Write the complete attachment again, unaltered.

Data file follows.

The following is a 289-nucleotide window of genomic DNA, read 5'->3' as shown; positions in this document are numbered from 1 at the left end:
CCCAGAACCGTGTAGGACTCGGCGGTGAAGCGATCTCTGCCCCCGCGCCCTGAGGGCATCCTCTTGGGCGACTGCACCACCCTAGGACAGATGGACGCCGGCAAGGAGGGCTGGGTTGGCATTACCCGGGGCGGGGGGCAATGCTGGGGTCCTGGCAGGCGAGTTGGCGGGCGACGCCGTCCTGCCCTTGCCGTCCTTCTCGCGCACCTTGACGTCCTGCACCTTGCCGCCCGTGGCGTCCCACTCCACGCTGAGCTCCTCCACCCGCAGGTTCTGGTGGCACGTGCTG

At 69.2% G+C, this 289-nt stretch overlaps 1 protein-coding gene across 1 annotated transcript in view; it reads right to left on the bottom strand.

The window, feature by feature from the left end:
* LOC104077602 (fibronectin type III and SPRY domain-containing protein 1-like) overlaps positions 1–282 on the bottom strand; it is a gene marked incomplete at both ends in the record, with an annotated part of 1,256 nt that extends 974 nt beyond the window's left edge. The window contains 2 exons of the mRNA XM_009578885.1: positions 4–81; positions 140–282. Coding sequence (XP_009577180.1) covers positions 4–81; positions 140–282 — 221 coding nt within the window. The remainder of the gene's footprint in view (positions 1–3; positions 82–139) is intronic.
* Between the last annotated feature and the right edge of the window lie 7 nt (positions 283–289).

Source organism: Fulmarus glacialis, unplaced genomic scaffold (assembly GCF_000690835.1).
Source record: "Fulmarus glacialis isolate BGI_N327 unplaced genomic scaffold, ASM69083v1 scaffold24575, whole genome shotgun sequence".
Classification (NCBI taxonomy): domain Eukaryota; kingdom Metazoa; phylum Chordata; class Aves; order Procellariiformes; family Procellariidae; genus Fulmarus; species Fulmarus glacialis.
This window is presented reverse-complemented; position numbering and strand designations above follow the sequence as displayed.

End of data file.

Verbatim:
The following is a 289-nucleotide window of genomic DNA, read 5'->3' as shown; positions in this document are numbered from 1 at the left end:
CCCAGAACCGTGTAGGACTCGGCGGTGAAGCGATCTCTGCCCCCGCGCCCTGAGGGCATCCTCTTGGGCGACTGCACCACCCTAGGACAGATGGACGCCGGCAAGGAGGGCTGGGTTGGCATTACCCGGGGCGGGGGGCAATGCTGGGGTCCTGGCAGGCGAGTTGGCGGGCGACGCCGTCCTGCCCTTGCCGTCCTTCTCGCGCACCTTGACGTCCTGCACCTTGCCGCCCGTGGCGTCCCACTCCACGCTGAGCTCCTCCACCCGCAGGTTCTGGTGGCACGTGCTG

At 69.2% G+C, this 289-nt stretch overlaps 1 protein-coding gene across 1 annotated transcript in view; it reads right to left on the bottom strand.

The window, feature by feature from the left end:
* LOC104077602 (fibronectin type III and SPRY domain-containing protein 1-like) overlaps positions 1–282 on the bottom strand; it is a gene marked incomplete at both ends in the record, with an annotated part of 1,256 nt that extends 974 nt beyond the window's left edge. The window contains 2 exons of the mRNA XM_009578885.1: positions 4–81; positions 140–282. Coding sequence (XP_009577180.1) covers positions 4–81; positions 140–282 — 221 coding nt within the window. The remainder of the gene's footprint in view (positions 1–3; positions 82–139) is intronic.
* Between the last annotated feature and the right edge of the window lie 7 nt (positions 283–289).

Source organism: Fulmarus glacialis, unplaced genomic scaffold (assembly GCF_000690835.1).
Source record: "Fulmarus glacialis isolate BGI_N327 unplaced genomic scaffold, ASM69083v1 scaffold24575, whole genome shotgun sequence".
Classification (NCBI taxonomy): domain Eukaryota; kingdom Metazoa; phylum Chordata; class Aves; order Procellariiformes; family Procellariidae; genus Fulmarus; species Fulmarus glacialis.
This window is presented reverse-complemented; position numbering and strand designations above follow the sequence as displayed.